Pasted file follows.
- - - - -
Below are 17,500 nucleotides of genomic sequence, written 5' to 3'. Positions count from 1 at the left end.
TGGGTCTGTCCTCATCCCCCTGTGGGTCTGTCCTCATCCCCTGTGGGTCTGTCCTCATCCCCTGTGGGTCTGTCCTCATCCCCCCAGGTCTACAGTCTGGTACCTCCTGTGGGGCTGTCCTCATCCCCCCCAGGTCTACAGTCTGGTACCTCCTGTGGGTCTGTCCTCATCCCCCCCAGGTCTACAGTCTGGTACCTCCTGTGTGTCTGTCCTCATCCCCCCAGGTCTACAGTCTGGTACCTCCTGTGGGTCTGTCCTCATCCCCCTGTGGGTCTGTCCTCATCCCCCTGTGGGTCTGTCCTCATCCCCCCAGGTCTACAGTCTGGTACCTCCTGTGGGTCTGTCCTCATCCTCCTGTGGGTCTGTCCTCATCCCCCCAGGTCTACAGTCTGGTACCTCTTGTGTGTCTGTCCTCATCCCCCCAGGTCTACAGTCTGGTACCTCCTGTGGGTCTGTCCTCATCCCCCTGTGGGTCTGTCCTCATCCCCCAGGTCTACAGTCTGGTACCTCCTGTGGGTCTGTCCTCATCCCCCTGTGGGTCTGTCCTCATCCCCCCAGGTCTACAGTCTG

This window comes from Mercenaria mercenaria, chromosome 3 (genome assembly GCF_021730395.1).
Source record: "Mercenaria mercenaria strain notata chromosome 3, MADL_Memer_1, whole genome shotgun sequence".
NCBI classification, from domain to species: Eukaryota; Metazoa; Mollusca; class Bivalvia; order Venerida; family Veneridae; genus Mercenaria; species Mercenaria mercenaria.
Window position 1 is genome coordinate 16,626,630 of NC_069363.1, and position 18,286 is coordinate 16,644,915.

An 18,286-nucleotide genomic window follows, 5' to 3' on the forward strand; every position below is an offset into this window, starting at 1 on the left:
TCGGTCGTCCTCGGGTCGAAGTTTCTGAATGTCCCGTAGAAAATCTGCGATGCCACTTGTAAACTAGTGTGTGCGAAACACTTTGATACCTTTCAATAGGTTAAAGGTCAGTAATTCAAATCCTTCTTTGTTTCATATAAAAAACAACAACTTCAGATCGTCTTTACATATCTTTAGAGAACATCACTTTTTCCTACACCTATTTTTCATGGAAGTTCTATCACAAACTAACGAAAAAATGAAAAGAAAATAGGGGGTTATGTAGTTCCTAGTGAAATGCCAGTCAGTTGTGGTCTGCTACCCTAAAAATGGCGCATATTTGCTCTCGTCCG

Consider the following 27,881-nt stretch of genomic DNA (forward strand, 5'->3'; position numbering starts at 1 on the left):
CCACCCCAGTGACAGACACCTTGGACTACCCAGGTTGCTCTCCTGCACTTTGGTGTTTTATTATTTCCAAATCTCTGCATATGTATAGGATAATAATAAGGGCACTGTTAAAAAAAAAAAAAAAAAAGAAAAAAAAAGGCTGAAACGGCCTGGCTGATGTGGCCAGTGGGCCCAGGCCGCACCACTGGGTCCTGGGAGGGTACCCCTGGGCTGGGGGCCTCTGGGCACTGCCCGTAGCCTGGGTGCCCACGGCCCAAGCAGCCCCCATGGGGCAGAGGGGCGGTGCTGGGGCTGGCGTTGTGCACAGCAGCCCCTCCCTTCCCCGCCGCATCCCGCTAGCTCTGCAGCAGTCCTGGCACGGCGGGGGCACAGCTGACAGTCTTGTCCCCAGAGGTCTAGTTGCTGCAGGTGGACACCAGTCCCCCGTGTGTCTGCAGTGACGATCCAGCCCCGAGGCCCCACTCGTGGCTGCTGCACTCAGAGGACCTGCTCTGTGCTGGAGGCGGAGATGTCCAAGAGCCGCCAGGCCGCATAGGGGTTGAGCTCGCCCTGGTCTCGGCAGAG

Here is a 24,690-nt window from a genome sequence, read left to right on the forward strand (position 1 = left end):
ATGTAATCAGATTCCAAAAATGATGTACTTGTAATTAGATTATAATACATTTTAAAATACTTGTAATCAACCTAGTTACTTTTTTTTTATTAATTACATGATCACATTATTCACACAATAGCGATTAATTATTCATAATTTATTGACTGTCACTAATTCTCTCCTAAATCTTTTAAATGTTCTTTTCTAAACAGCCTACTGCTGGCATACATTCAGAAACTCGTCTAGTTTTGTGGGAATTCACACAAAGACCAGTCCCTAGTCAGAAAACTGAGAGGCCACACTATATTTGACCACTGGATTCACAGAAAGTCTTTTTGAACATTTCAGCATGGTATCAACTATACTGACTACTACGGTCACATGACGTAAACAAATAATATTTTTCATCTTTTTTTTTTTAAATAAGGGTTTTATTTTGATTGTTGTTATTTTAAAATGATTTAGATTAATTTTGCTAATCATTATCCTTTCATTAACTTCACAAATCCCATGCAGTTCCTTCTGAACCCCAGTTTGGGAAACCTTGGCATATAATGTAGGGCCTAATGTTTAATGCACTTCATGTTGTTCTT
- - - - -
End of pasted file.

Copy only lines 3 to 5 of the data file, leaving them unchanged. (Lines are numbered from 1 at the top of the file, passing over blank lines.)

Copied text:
This window comes from Mercenaria mercenaria, chromosome 3 (genome assembly GCF_021730395.1).
Source record: "Mercenaria mercenaria strain notata chromosome 3, MADL_Memer_1, whole genome shotgun sequence".
NCBI classification, from domain to species: Eukaryota; Metazoa; Mollusca; class Bivalvia; order Venerida; family Veneridae; genus Mercenaria; species Mercenaria mercenaria.